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Am J Med. 1987 Apr 27;82(4A):189-95.

Randomized study of two dosage regimens of ciprofloxacin for treating chronic bronchopulmonary infection in patients with cystic fibrosis.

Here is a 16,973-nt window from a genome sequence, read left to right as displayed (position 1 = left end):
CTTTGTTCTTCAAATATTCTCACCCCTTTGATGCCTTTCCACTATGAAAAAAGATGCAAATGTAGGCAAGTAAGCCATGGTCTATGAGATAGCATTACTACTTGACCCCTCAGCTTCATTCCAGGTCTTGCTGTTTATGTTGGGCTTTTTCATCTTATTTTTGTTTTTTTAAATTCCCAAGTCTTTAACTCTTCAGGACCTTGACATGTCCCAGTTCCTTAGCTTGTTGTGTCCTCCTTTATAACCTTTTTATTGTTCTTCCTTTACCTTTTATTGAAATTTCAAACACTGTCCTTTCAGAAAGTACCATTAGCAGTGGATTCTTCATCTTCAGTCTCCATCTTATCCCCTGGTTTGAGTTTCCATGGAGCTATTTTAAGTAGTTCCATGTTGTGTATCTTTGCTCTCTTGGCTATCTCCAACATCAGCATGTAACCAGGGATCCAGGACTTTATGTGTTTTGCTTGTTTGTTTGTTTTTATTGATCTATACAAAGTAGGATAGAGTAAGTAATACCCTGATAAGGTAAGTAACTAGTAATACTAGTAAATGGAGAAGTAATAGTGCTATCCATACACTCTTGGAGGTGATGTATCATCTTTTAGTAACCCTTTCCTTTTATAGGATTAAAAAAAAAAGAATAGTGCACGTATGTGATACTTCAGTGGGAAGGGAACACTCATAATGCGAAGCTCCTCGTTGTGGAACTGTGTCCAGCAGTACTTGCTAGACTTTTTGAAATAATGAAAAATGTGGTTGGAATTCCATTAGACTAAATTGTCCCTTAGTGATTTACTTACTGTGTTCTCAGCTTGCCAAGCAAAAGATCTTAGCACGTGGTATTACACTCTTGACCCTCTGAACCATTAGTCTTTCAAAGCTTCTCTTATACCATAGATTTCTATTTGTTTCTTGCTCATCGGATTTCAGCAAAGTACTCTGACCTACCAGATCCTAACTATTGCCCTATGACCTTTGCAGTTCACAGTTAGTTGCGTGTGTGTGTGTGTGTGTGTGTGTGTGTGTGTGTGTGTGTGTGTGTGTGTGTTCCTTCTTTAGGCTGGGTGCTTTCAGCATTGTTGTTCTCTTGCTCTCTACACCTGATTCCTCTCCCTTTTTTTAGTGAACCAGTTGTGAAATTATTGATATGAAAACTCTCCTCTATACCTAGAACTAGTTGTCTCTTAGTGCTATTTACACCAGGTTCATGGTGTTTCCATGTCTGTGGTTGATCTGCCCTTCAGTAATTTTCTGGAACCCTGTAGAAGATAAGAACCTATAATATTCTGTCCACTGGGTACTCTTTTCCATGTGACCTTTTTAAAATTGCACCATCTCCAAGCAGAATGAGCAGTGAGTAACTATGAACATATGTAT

Twenty-nine adult patients with cystic fibrosis who had chronic bronchopulmonary infection were randomly assigned to receive 750 or 1,000 mg of oral ciprofloxacin every 12 hours for two weeks. Assessments for efficacy and safety were made on treatment Days 7 and 14 and one week following completion of therapy, and pharmacokinetic data were collected on Days 1, 7, and 14. Fifteen of 28 evaluable patients showed clinical improvement, and none had clinical deterioration. The higher dosage of ciprofloxacin did not enhance the clinical response. Statistically significant, stepwise changes in clinical scores, pulmonary function, and sputum concentrations of Pseudomonas aeruginosa and Staphylococcus aureus were noted, but regression toward initial values occurred by one week after treatment. Although all P. aeruginosa isolates were initially inhibited by 2 mg/liter of ciprofloxacin or less, 45 and 35 percent of isolates were resistant after 14 days of therapy and one week later, respectively. Outpatient oral ciprofloxacin therapy was commonly associated with clinical improvement in adult patients with cystic fibrosis who have chronic bronchopulmonary infection, regardless of the emergence of resistant P. aeruginosa, and adverse reactions were infrequent. Further studies must delineate the long-term consequences of the frequent emergence of bacterial resistance.

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